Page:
Boot Camp for Big Books #2
War and Peace: shorthand for long and difficult and a by-word for extreme drama; not only in the literary world but in general, too. Such is the reputation of this Russian classic, but how many people know the book behind the reputation? Most cannot get beyond its imposing size on the shelf to even open it for a browse.
Okay, so if you wanted to try it, how would you approach it? What would you need to do to ensure you got the most from your investment? In this series of articles on Boot Camp for Big Books I list my top strategies for some of literatures Biggest Books. The difficulties of War and Peace lie primarily in its length, use of patronymics, number of characters, history and translation. Here are my suggestions for increasing your chances of success.
1. Pre-reading: work up to the peak attempt with some lower altitude books.
Try Anna Karenina and Vanity Fair. While these titles are really Big Books in their own right, they are lighter reading and simply absorbing stories. Tolstoy’s Anna Karenina is a double romance with four key characters. With less people to keep track of, you will find yourself getting the hang of the patronymic naming conventions whereby a character may be referred to by their family name, their first name or a pet name. You will also get a sense of Tolstoy’s writing style.
Vanity Fair, on the other hand, is a Dickensian jaunt with Becky Sharp, the best female character in Victorian literature bar none. But what’s it got to do with War and Peace? You may be surprised to learn that this novel by William Makepeace Thackeray was much admired by Tolstoy and it was said, heavily influenced his own novel. Thackeray’s novel is also set around the time of the Battle of Waterloo and also has a large cast of characters, but one of the big differences between the novels, and the men themselves, is that Thackeray never saw live action as a soldier like Tolstoy. This is reflected in the books where Vanity Fair covers the human drama with war happening off stage while War and Peace’s famous battle scenes lead you right into the action to smell the gunpowder and hear the screaming.
Also, given that Tolstoy has included in his novel many real life characters such as Kutuzov, Tsar Alexander and Napoleon, it is well worth your time to do some pre-Googling to get the hang of the history that the book dramatises.
2. Translation: shop around for the best fit.
Comparing translations can sometimes be like reading a completely different book. Particularly if the translations come from very different periods of time.
For my own research I looked up all the articles I could find (there are loads) and when I still wasn’t sure, I went to a good bookshop and laid the different versions out to compare different pages for ease of reading, flow and understandability.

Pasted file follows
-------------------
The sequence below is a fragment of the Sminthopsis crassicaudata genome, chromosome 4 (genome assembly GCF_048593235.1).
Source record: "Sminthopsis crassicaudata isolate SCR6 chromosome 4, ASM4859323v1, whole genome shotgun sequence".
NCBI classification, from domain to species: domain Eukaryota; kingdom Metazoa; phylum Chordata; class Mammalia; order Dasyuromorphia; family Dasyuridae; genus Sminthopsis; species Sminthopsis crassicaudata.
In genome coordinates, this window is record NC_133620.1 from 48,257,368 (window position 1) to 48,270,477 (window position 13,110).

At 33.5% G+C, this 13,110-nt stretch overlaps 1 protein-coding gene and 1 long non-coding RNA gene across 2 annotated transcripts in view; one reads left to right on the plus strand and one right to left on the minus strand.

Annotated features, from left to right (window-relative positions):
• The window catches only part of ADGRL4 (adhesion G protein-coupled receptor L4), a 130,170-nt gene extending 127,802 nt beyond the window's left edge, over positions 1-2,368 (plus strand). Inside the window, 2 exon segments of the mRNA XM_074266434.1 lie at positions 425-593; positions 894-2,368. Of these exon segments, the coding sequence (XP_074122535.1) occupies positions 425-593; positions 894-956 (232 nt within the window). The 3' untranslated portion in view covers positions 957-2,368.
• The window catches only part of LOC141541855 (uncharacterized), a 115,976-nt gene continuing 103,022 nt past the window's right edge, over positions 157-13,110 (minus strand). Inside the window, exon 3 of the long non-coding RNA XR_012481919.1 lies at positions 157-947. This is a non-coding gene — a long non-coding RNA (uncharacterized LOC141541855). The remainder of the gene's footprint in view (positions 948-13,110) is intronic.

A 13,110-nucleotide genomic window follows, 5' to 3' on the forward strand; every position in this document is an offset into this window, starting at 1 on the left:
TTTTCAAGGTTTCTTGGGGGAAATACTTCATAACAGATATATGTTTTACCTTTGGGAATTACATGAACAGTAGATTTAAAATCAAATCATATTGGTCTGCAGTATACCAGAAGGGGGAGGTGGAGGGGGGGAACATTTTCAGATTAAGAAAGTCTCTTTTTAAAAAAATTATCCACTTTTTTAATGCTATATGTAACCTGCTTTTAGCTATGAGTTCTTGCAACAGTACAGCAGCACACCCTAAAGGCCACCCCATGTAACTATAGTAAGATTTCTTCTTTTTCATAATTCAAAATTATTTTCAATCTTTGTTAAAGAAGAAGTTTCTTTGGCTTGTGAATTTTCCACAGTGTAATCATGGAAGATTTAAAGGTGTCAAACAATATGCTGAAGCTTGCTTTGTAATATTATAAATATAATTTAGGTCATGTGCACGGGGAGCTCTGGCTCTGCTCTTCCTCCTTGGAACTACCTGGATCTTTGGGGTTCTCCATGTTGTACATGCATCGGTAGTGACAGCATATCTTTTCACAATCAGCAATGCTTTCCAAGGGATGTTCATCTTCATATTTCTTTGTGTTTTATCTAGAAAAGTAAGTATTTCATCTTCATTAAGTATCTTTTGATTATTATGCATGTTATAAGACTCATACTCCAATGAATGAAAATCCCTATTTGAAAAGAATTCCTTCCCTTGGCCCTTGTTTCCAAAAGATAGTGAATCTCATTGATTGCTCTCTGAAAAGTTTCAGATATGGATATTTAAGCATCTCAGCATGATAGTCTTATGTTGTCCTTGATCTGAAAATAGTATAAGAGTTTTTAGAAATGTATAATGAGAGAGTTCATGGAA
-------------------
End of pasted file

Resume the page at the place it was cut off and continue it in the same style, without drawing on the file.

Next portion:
While there are many to choose from it would be fair to say there are some front runners to start your research with:
— Constance Garnett, considered easy reading, but Nabokov turned me off saying he thought it Bowdlerised…
— Husband and wife team, Aylmer and Louise Maude (they actually knew Tolstoy) and are credited with the most ‘faithful’ translation
— American Husband and wife team, Richard Pevear and Larissa Volokhonsky, this version is very contemporary in style
— Anthony Briggs, and earlier, Rosemary Edmonds
On another readability note, you will probably be living with this work for some time, so do yourself a favour and get an edition with a decent sized font!
3. Number of characters: get help in keeping track
See if you can get an edition with a character list upfront. Failing that, you can Google and print one to use as a bookmark. My recommendation would be to get a version that lists the characters in their family groups in summary. Sources like SparkNotes will provide more background detail, but what you really need is a summary reference you can flick to for a quick reminder. If the different versions of their names are noted, all the better. I found I referred to my list at almost every reading.
4. A little help from your friends: writers on writers; media
Apart from the strongly opinionated Russian writer and critic Vladimir Nabokov, you have a broad field of writers who want to tell you all about War and Peace and what they think you will get out of it or what you should look for when reading it to get the most out of it. Articles and books on this classic are only limited by your time, patience and interest.
When I promised myself to read this book I set a goal of 5 pages a night. That turned out to be realistic and the book took 9 months to complete (that was okay as I always have several on the go), but what really gave me a spurt on was the BBC series staring Lily James, Paul Dano and James Norton. Once I started watching this, it became real. I was unimpressed with the stretched interpretation of two characters’ relations as being incestuous, but other than that, the journey of Pierre Bezukhov is enthralling and you just want to see him reach his just desserts at the end. It also helped me read faster as I didn’t want the visuals on screen to overtake those being created in my head.
But for all the help and tips, eventually you just need to dive into the pool and swim yourself. Finishing it is a quantitative achievement, there is no doubt, but having worked through its richness, I can honestly say I thought it well worth my time and I’m now glad to be part of the conversation. Good luck!